With the birth of new business models and technological advancements, the way we work has come a long way from the one-desk-based, 9am-5pm model.
According to a survey, business leaders at the recent Global Leadership Summit in London said that more than half of their company’s full time workforce will be working remotely by 2020. A full 20% said more than three-quarters will not work in a traditional office by 2020.
In addition, more workplaces will be designed based on a key workspace trend called activity-based working (ABW), according to Workstyle Lab, a workspace research institution within the Kokuyo Group, a Japanese office furniture design company.
“ABW gives employees the freedom of where, when and how they work. It empowers employees to work at their own pace, delivering results in an environment they thrive in,” explains Yuki Kanamori, chief researcher at the Workstyle Lab.
“Whether one needs a solo working space to ideate, or to have a discussion with colleagues in a pop-up meeting space, or even to have a casual conversation in a community setting, Kokuyo has gleaned insights from trends globally and created signature office furniture to support this.”
The purpose, he adds, is not just the freedom but to promote better productivity from employees too.
“For example, if an employee works from home, he or she saves the time and hassle of having to commute to and from work,” says Kanamori, when met at the Kokuyo office in Kuala Lumpur recently.
(Main image above is of the Interval, which resembles a standalone cubicle with a seat-table ensemble to support employees who choose to have an enclosed, semi-private relaxing space to focus on their work. Photo: Kokuyo)
Kokuyo is a Japanese company that began in 1905 by producing general ledgers. Today, it is a listed company and a leading household name in Japan when it comes to designer office furniture and stationery. The KL office opened about six months ago and last month introduced some of the company’s signature pieces.
Kokuyo also produces a bi-annual magazine called Worksight, which talks about the working styles of people and their companies.
“Our main methodology of research is by observation. We visit office spaces all over the world, look at the reality out there and see the latest trends,” he says.
Kanamori adds that today, office space is just one choice of workplace and people can work from home, a cafe, or at co-working spaces, which is also fast becoming a trend worldwide.
However, although more people will be working remotely in the future, not all types of businesses can do that, and the office space is still relevant and necessary.
“But there is a better way to work within that space, and we help office designers pick out work settings, combine them and make it easier for them to have a more productive workspace,” explains Kanamori.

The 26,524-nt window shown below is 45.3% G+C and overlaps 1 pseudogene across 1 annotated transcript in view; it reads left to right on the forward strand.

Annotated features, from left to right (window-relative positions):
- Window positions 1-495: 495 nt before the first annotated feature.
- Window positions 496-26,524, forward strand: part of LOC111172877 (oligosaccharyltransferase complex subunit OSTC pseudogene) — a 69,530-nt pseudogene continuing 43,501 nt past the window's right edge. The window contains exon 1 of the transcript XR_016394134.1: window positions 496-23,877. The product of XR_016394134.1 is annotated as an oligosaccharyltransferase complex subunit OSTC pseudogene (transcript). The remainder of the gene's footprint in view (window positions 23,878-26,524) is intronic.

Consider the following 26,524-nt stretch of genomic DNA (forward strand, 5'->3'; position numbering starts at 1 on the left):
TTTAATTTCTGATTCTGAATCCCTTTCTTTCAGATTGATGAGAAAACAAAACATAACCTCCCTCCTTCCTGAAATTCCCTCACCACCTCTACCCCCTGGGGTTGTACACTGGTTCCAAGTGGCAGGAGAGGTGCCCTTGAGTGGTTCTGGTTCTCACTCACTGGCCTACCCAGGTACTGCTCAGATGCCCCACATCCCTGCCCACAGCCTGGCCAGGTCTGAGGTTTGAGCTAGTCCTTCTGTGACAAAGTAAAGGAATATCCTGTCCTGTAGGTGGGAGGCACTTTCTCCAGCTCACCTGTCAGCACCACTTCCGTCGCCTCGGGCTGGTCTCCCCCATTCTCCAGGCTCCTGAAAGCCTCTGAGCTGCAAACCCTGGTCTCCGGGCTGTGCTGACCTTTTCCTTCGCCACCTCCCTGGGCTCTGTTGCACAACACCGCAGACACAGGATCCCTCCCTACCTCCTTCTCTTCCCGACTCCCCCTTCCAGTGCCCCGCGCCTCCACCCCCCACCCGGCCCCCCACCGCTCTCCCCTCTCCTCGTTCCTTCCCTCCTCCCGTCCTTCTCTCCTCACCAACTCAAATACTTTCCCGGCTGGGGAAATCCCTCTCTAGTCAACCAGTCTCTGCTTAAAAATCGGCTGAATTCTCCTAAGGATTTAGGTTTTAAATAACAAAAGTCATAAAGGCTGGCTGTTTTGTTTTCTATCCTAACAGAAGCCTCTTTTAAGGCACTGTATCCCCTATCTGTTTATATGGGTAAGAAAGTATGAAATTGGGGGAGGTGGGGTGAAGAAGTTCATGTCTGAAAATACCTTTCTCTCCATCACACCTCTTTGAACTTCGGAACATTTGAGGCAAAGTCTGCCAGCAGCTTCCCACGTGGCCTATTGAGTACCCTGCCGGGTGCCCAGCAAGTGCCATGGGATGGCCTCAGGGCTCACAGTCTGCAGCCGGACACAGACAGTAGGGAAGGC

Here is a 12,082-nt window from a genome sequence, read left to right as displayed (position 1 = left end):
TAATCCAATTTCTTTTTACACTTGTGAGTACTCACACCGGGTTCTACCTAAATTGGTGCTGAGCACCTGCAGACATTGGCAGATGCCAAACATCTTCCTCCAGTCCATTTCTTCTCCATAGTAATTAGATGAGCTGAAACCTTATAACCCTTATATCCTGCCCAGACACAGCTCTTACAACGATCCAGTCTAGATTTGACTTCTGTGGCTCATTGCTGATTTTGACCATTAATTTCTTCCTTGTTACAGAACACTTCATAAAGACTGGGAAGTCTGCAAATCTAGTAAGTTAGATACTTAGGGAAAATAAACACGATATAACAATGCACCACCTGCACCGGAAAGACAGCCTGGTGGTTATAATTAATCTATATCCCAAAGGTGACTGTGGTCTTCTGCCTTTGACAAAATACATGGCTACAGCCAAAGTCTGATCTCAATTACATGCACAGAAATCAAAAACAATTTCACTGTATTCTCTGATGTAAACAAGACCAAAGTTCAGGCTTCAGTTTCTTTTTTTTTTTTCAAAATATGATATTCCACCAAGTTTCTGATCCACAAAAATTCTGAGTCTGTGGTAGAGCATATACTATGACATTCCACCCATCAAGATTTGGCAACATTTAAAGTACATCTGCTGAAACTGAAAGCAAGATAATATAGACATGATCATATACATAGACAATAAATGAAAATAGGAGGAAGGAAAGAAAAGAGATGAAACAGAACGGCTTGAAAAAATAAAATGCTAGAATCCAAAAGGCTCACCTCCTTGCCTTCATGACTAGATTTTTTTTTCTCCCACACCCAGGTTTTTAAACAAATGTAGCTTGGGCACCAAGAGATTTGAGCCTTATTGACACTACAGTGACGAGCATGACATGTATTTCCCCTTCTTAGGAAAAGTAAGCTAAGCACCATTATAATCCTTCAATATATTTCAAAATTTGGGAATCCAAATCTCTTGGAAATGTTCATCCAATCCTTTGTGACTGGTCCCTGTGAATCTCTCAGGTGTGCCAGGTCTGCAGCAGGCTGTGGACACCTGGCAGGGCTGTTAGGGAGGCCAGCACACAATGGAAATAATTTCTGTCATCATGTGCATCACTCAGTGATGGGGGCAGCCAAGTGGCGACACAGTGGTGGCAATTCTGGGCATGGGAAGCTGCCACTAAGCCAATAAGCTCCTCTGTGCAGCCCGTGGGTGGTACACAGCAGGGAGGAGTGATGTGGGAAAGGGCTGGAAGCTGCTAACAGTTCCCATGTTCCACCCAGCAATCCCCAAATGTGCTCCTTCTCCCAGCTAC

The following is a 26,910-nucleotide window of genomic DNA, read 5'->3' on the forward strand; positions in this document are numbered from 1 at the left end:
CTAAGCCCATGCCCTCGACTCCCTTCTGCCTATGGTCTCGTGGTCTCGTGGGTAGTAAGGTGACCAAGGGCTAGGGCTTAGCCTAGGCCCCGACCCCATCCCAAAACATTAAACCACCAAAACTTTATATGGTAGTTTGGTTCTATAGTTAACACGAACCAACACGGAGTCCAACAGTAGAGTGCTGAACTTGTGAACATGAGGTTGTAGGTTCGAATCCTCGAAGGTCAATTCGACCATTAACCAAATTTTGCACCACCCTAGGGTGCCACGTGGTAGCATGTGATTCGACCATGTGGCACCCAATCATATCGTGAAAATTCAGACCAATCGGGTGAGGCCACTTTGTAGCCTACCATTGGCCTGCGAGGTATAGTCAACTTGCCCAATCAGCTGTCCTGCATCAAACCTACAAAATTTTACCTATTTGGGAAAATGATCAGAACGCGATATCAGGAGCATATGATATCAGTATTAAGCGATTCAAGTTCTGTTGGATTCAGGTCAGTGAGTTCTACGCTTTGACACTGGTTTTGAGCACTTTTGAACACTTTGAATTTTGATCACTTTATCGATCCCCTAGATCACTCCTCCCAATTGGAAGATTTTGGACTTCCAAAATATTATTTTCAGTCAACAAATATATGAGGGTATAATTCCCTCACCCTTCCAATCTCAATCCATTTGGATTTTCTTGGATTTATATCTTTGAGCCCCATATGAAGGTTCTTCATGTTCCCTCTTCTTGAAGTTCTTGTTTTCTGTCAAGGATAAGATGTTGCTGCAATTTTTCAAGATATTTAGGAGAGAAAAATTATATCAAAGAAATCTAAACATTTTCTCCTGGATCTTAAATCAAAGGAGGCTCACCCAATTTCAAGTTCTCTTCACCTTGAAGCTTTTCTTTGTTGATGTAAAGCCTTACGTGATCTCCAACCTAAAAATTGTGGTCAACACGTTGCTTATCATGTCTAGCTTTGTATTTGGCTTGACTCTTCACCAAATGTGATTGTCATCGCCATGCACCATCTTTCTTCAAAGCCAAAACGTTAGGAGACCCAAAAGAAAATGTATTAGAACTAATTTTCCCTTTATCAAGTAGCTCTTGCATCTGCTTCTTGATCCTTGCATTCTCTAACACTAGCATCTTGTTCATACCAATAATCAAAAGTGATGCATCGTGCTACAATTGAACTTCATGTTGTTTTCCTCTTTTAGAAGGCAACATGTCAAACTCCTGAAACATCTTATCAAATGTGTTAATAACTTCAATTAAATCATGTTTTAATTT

For example, the Inframe is a design that is ideal for meetings in an open space. It is easy to set up and move about, with the use of soft partitions for exclusivity and style.
Citing examples of successful workspaces in Europe, Kanamori shares that ABW is ultimately not only about promoting the well-being of the employee, but also encouraging community.
“From what we have observed at various successful work spaces, a large number of corporations are now sitting alongside tech startups, freelancers and digital nomads in collaborative environments, as that is the fastest way of up scaling or creating innovation.
“And the role of the workspace is so important, as openness, community and a sense of purpose is driven within them,” he adds.
Another example is Notion, an armchair with a spacious seat, comfortable back support, and most uniquely, side wings to block out unwanted noise and distractions.
“Sometimes you just need a quiet space and to get away from people, and the Notion is perfect for that,” says Kanamori.
For an even more private space, the Interval offers yet another option. The standalone cubicle is a seat-table ensemble to support employees who choose to have an enclosed, semi-private relaxing space to focus on their work.
It also comes with built-in charging ports.
One of the brand’s latest designs is its ING 360° Gliding chair, which is akin to sitting on an exercise ball.
“Sitting in one spot for long hours is not healthy, not good for the back and it could lead to a lack of blood circulation. So we introduced the ING which allows one to sit while making small gliding movements to help encourage blood flow.”
Another offering is Brackets, designed by well-known Japanese design firm Nendo. It can be fitted with a TV monitor and the sofa comes in different configurations for different functional uses, like small meetings.
The Collesso sofa system is another interesting design that comes with stand-up desks and side tables to improve communication and work settings. Seats have space in between to offer privacy to different users while the desk and tables are fitted with anti-slip materials.
Days Offices reminds you of a cafe setting or a nice kitchen counter. Employees can have their lunch or snacks and coffee there, with space for their laptops or notes. Naturally, it comes complete with charging stations and high bar stools.
“Attracting quality talent means that companies are required to change, to no longer tether their people to a desk, but allow fluid movement. Whether it be hot desking, collaborative spaces, or individual spaces, there is a need for the workplace to have suitable flexible furniture to support ABW as well as the well-being of an employee,” says Kanamori.